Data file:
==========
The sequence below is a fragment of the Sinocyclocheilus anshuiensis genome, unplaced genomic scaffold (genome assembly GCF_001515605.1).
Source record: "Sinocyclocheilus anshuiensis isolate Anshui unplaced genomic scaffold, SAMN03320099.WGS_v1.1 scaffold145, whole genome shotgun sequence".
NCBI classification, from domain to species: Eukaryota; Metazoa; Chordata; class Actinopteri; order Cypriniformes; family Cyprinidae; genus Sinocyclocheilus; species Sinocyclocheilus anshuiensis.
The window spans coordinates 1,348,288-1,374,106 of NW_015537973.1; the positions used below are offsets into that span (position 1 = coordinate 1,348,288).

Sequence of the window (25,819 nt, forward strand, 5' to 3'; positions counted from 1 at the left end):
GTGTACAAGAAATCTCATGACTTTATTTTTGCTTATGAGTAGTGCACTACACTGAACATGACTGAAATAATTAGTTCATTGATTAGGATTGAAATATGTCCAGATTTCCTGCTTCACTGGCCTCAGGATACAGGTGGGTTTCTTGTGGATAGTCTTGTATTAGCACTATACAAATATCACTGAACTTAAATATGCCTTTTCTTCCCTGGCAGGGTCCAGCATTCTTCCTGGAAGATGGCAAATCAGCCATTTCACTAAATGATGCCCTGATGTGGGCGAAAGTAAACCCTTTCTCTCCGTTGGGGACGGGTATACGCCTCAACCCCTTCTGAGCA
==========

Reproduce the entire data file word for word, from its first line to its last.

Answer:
The sequence below is a fragment of the Sinocyclocheilus anshuiensis genome, unplaced genomic scaffold (genome assembly GCF_001515605.1).
Source record: "Sinocyclocheilus anshuiensis isolate Anshui unplaced genomic scaffold, SAMN03320099.WGS_v1.1 scaffold145, whole genome shotgun sequence".
NCBI classification, from domain to species: Eukaryota; Metazoa; Chordata; class Actinopteri; order Cypriniformes; family Cyprinidae; genus Sinocyclocheilus; species Sinocyclocheilus anshuiensis.
The window spans coordinates 1,348,288-1,374,106 of NW_015537973.1; the positions used below are offsets into that span (position 1 = coordinate 1,348,288).

Sequence of the window (25,819 nt, forward strand, 5' to 3'; positions counted from 1 at the left end):
GTGTACAAGAAATCTCATGACTTTATTTTTGCTTATGAGTAGTGCACTACACTGAACATGACTGAAATAATTAGTTCATTGATTAGGATTGAAATATGTCCAGATTTCCTGCTTCACTGGCCTCAGGATACAGGTGGGTTTCTTGTGGATAGTCTTGTATTAGCACTATACAAATATCACTGAACTTAAATATGCCTTTTCTTCCCTGGCAGGGTCCAGCATTCTTCCTGGAAGATGGCAAATCAGCCATTTCACTAAATGATGCCCTGATGTGGGCGAAAGTAAACCCTTTCTCTCCGTTGGGGACGGGTATACGCCTCAACCCCTTCTGAGCA